Bengaluru: A study by an international team from Europe and the US led by an Indian planetary scientist has resolved one of the mysteries that baffled astronomers.
Astronomical studies have shown that several small bodies - Centaurs and Trans-Neptunian Objects (TNOs) - in the outer solar system are having surfaces that are extremely dark but the origin of this colour had remained unclear.
Centaurs estimated to number around 44,000 are minor planets with diameters larger than one kilometre. And TNOs are similar objects at a distance farther than Neptune, the most distant planet in the solar system.
Now, in a report published in the International Journal of Astrobiology, Chaitanya Giri, who led the research from the Max Planck Institute for Solar System Research in Germany, and co-workers claim to have found why these objects appear dark.
They say they have obtained experimental evidence that the darkness of these objects is due to presence on their surfaces of highly 'carbonized' organic material analogous to 'Titan tholin' -- a substance first synthesized in the late 1970s in the laboratory of Carl Sagan and another Indian scientist Bishun Khare at Cornell University to simulate the atmosphere of Saturn's moon 'Titan'.
"We investigated the chemical structure and composition of 'Titan tholin' using multiple analytical techniques such as laser desorption, mass spectrometry, Raman spectroscopy and field-emission scanning electron microscopy," Giri told IANS in an email.
"The investigation led to the discovery of novel graphitic structural components within the larger macromolecular structure of Titan tholin," he said.
"Like the dark appearance of coal, our research indicates that the graphite within the Titan tholin-like material on Centaurs and TNOs contributes to their extreme darkness."
According to Giri, since Centaurs and TNOs are progenitors of comets, "the darkness of comet's surface can also be attributed to similar material."
For instance comet "67P/Churyumov-Gerasimenko", which was visited by Europe's Rosetta space mission in 2014, "was extremely dark," said Giri, who was a co-investigator in the mission.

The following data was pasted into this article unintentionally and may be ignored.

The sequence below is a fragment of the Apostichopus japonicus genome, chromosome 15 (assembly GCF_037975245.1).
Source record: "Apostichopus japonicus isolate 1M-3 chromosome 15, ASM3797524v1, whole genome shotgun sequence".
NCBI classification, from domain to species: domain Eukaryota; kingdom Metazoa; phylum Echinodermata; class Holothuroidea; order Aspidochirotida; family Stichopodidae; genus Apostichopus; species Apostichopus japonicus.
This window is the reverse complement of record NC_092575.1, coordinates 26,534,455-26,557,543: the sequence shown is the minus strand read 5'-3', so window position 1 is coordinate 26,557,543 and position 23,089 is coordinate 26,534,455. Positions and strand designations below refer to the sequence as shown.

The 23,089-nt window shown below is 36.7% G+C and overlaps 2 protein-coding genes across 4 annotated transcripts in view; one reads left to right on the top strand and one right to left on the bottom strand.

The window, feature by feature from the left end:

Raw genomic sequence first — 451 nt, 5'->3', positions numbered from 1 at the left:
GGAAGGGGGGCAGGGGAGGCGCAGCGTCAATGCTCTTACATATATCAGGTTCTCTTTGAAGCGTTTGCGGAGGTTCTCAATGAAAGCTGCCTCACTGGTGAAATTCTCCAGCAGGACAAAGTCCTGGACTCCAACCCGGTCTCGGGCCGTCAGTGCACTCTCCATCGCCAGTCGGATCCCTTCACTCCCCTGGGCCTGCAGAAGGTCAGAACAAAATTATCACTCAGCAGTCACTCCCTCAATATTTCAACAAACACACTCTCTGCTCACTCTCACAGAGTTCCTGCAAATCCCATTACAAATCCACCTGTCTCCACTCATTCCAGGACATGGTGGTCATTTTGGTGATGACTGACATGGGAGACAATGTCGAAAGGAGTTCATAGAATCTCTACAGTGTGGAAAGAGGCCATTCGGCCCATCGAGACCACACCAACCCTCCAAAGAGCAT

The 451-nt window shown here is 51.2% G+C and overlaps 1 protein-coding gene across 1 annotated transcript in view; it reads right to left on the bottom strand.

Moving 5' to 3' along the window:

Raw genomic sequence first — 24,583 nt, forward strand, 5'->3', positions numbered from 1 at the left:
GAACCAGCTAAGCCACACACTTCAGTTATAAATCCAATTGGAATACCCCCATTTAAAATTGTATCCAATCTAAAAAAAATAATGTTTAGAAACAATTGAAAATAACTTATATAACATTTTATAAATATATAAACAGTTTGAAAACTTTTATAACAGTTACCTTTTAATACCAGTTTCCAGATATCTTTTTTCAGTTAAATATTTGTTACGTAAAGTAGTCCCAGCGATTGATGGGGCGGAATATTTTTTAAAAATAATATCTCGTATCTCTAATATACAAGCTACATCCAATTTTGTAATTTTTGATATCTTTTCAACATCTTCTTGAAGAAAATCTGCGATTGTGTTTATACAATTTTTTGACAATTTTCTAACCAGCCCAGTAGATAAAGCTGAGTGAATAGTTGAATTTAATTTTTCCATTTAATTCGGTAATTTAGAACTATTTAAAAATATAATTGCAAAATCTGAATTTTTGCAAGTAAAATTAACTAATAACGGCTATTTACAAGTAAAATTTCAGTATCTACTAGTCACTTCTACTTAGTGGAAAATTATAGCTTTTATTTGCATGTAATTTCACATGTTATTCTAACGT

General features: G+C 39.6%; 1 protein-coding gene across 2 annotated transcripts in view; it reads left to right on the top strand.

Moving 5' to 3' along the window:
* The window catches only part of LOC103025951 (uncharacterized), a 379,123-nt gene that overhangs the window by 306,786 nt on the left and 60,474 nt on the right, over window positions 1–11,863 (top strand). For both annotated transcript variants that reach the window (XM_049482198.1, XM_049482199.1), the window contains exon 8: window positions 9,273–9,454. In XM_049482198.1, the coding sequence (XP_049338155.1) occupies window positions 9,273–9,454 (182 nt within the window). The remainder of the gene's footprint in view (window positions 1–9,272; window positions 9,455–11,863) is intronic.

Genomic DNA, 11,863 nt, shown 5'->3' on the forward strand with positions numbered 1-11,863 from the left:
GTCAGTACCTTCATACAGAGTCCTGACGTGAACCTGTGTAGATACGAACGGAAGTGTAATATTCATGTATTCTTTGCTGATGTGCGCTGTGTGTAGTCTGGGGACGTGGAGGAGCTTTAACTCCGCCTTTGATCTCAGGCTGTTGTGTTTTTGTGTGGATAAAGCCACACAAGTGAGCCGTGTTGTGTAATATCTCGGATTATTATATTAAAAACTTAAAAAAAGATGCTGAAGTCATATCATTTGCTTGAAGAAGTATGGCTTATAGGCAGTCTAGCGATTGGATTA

Giri, who is currently with Japan's Earth Life Science Institute at the Tokyo Institute of Technology, says the findings of this research will have far-reaching implications.
"For astronomers and planetary scientists, the prospect of complex organic material present on several objects in our Solar System is striking," he said.
Astronomers might further use "Titan tholin" to study the surfaces of exoplanets (that are planets beyond our solar system) and planetary scientists could probe into the role of tholin-like material in shaping up organic-rich atmosphere and geology of several solar system objects.
"Chemists could further explore the exotic conformations in which ultra-complex organics exist in the universe and biologists would further probe whether such organics play any role in origin of life on Earth," he added.
Giri noted that in the past few years, interest in the small Solar System bodies had been on an ascent.
"Besides Europe's Rosetta mission, NASA's Dawn mission to dwarf planet Ceres and the New Horizons mission to dwarf planet Pluto all have given us glimpses to our yet unexplored and enormously diverse Solar System."
Giri said the "Titan tholin" for his study was synthesized at the NASA Ames Research Center while chemical investigations were carried out at the Max Planck Institute for Solar System Research, NASA Goddard Space Flight Center, and at the Universities of Maryland (US), Nice (France) and Goettingen (Germany).